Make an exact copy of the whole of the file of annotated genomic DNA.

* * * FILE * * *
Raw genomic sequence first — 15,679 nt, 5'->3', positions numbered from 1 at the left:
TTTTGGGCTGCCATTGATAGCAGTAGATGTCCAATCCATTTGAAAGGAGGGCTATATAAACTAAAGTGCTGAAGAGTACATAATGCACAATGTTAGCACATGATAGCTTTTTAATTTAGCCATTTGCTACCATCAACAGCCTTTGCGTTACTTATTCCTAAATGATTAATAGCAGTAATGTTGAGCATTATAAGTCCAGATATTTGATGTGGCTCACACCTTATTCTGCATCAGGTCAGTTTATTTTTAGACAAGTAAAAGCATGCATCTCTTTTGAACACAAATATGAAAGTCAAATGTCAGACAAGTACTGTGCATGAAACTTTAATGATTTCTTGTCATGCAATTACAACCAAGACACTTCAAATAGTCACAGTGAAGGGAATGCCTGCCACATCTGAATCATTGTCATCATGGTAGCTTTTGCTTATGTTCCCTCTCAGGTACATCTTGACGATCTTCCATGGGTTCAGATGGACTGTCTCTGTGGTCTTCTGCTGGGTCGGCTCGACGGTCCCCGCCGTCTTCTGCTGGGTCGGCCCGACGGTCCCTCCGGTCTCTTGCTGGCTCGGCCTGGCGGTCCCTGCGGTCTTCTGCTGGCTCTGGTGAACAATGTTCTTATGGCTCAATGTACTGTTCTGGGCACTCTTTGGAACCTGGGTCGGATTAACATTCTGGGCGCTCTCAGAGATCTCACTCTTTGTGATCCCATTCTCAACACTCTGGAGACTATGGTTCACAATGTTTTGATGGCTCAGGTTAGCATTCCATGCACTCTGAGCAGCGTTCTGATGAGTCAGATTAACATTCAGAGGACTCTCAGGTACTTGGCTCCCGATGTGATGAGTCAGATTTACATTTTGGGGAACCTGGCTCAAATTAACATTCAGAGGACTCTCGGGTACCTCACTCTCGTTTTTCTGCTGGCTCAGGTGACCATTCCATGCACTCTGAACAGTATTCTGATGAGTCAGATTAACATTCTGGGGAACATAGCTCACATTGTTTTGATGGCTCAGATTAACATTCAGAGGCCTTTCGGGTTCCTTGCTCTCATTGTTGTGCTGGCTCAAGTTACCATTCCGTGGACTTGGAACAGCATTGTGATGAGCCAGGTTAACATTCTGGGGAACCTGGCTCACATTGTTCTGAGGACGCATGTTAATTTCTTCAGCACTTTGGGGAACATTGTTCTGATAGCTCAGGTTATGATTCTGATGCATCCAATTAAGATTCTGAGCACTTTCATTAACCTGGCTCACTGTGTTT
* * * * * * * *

Raw genomic sequence first — 15,679 nt, 5'->3', positions numbered from 1 at the left:
TTTTGGGCTGCCATTGATAGCAGTAGATGTCCAATCCATTTGAAAGGAGGGCTATATAAACTAAAGTGCTGAAGAGTACATAATGCACAATGTTAGCACATGATAGCTTTTTAATTTAGCCATTTGCTACCATCAACAGCCTTTGCGTTACTTATTCCTAAATGATTAATAGCAGTAATGTTGAGCATTATAAGTCCAGATATTTGATGTGGCTCACACCTTATTCTGCATCAGGTCAGTTTATTTTTAGACAAGTAAAAGCATGCATCTCTTTTGAACACAAATATGAAAGTCAAATGTCAGACAAGTACTGTGCATGAAACTTTAATGATTTCTTGTCATGCAATTACAACCAAGACACTTCAAATAGTCACAGTGAAGGGAATGCCTGCCACATCTGAATCATTGTCATCATGGTAGCTTTTGCTTATGTTCCCTCTCAGGTACATCTTGACGATCTTCCATGGGTTCAGATGGACTGTCTCTGTGGTCTTCTGCTGGGTCGGCTCGACGGTCCCCGCCGTCTTCTGCTGGGTCGGCCCGACGGTCCCTCCGGTCTCTTGCTGGCTCGGCCTGGCGGTCCCTGCGGTCTTCTGCTGGCTCTGGTGAACAATGTTCTTATGGCTCAATGTACTGTTCTGGGCACTCTTTGGAACCTGGGTCGGATTAACATTCTGGGCGCTCTCAGAGATCTCACTCTTTGTGATCCCATTCTCAACACTCTGGAGACTATGGTTCACAATGTTTTGATGGCTCAGGTTAGCATTCCATGCACTCTGAGCAGCGTTCTGATGAGTCAGATTAACATTCAGAGGACTCTCAGGTACTTGGCTCCCGATGTGATGAGTCAGATTTACATTTTGGGGAACCTGGCTCAAATTAACATTCAGAGGACTCTCGGGTACCTCACTCTCGTTTTTCTGCTGGCTCAGGTGACCATTCCATGCACTCTGAACAGTATTCTGATGAGTCAGATTAACATTCTGGGGAACATAGCTCACATTGTTTTGATGGCTCAGATTAACATTCAGAGGCCTTTCGGGTTCCTTGCTCTCATTGTTGTGCTGGCTCAAGTTACCATTCCGTGGACTTGGAACAGCATTGTGATGAGCCAGGTTAACATTCTGGGGAACCTGGCTCACATTGTTCTGAGGACGCATGTTAATTTCTTCAGCACTTTGGGGAACATTGTTCTGATAGCTCAGGTTATGATTCTGATGCATCCAATTAAGATTCTGAGCACTTTCATTAACCTGGCTCACTGTGTTT